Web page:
For First Time, Court Takes Action in Hillary Clinton Email Scandal
A federal judge has agreed to reopen a lawsuit that seeks access to emails from Hillary Clinton's private server.
The federal judge's decision marks the first time a court has taken action in the email scandal.
Judge Andrew Napolitano explained the particulars behind the Freedom of Information Act lawsuit this morning.
Judicial Watch and the State Department - usually on opposite sides in these types of cases - are actually in agreement, with both asking Judge Reggie B. Walton for the documents to be turned over.
Napolitano called Walton a "tough cookie" and "probably the last judge in Washington, D.C., [Clinton] wanted this issue to be in front of."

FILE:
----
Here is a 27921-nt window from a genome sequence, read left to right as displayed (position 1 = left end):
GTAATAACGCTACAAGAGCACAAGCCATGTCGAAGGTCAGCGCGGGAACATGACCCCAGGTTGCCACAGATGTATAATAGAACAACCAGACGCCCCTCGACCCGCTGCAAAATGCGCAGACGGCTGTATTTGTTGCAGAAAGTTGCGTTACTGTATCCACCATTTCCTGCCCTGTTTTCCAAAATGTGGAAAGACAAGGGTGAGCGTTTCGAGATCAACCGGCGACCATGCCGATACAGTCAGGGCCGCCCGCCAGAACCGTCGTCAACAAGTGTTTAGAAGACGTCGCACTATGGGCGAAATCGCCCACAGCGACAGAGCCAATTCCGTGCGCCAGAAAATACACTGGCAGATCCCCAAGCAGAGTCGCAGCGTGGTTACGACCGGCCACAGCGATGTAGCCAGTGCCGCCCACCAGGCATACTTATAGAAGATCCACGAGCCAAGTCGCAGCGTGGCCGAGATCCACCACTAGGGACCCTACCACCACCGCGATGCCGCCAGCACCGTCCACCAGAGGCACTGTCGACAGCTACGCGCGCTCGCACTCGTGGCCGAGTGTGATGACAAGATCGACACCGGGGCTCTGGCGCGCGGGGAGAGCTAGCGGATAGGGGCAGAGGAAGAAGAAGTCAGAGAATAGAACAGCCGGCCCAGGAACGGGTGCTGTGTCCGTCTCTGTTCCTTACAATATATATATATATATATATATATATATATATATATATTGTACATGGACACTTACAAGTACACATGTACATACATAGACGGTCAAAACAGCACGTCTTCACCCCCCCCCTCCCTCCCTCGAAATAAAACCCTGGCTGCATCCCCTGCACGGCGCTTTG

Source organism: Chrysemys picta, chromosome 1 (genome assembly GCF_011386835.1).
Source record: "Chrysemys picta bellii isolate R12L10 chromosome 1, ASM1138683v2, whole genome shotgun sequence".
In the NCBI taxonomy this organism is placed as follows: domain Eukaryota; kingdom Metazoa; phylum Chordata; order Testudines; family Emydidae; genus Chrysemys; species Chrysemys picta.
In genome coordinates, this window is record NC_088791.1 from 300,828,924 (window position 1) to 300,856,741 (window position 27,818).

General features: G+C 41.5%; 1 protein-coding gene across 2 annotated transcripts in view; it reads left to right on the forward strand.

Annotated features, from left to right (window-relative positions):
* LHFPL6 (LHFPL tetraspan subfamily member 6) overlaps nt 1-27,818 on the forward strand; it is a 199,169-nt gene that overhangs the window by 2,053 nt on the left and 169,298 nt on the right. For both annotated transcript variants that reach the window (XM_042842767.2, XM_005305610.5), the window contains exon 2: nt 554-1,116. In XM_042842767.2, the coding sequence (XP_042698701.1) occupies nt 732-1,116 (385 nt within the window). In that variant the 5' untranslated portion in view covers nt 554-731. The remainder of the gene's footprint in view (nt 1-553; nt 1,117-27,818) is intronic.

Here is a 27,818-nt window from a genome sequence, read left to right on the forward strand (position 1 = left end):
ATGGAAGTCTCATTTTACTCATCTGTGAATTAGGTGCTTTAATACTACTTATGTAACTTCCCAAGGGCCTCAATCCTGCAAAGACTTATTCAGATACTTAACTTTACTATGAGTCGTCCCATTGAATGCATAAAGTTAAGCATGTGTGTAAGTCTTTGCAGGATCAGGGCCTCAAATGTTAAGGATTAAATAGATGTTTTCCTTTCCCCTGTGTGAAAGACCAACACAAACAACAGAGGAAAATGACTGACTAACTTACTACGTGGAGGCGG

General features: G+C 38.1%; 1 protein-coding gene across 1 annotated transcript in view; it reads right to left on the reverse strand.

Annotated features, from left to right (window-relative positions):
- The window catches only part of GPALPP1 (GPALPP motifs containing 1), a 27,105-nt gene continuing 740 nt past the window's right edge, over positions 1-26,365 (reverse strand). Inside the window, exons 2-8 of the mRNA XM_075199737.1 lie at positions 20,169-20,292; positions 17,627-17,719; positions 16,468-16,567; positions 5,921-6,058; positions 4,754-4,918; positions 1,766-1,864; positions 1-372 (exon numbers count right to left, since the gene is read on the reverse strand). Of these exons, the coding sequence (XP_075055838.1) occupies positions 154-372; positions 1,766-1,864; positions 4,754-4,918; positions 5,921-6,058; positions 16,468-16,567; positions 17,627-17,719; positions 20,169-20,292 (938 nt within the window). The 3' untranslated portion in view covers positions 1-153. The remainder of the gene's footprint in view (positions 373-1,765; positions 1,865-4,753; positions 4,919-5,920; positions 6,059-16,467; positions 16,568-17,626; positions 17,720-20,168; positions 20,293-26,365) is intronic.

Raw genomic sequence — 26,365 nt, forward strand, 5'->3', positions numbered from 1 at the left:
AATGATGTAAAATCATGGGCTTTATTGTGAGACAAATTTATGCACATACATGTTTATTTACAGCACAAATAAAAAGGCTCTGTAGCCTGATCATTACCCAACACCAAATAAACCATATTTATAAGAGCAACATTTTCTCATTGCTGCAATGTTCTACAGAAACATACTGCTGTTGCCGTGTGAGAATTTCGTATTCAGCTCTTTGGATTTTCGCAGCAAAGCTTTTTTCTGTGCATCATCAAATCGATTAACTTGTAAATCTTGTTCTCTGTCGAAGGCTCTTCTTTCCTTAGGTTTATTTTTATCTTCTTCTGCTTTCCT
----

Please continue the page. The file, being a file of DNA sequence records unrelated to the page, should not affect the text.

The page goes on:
He said that the State Department consented to the request because they have been "embarrassed" by their lack of access to Clinton's emails.
The court had previously dismissed Judicial Watch's request, thinking the documents did not exist.
"Then, the scandal about the wiped server came out. ... [Judicial Watch] went back to the federal judge and said, 'would you reopen the case?' On Friday, he said, 'not only will I reopen the case, I will look into whether or not these emails, which she was supposed to keep, were destroyed or not," said Napolitano.
Napolitano said Walton could order Bill Clinton "to deliver the server to him, and he, a federal judge can hire experts to examine the server."
Napolitano said that Rep. Trey Gowdy's Benghazi Select Committee lacks that authority.
Watch Napolitano's full analysis above.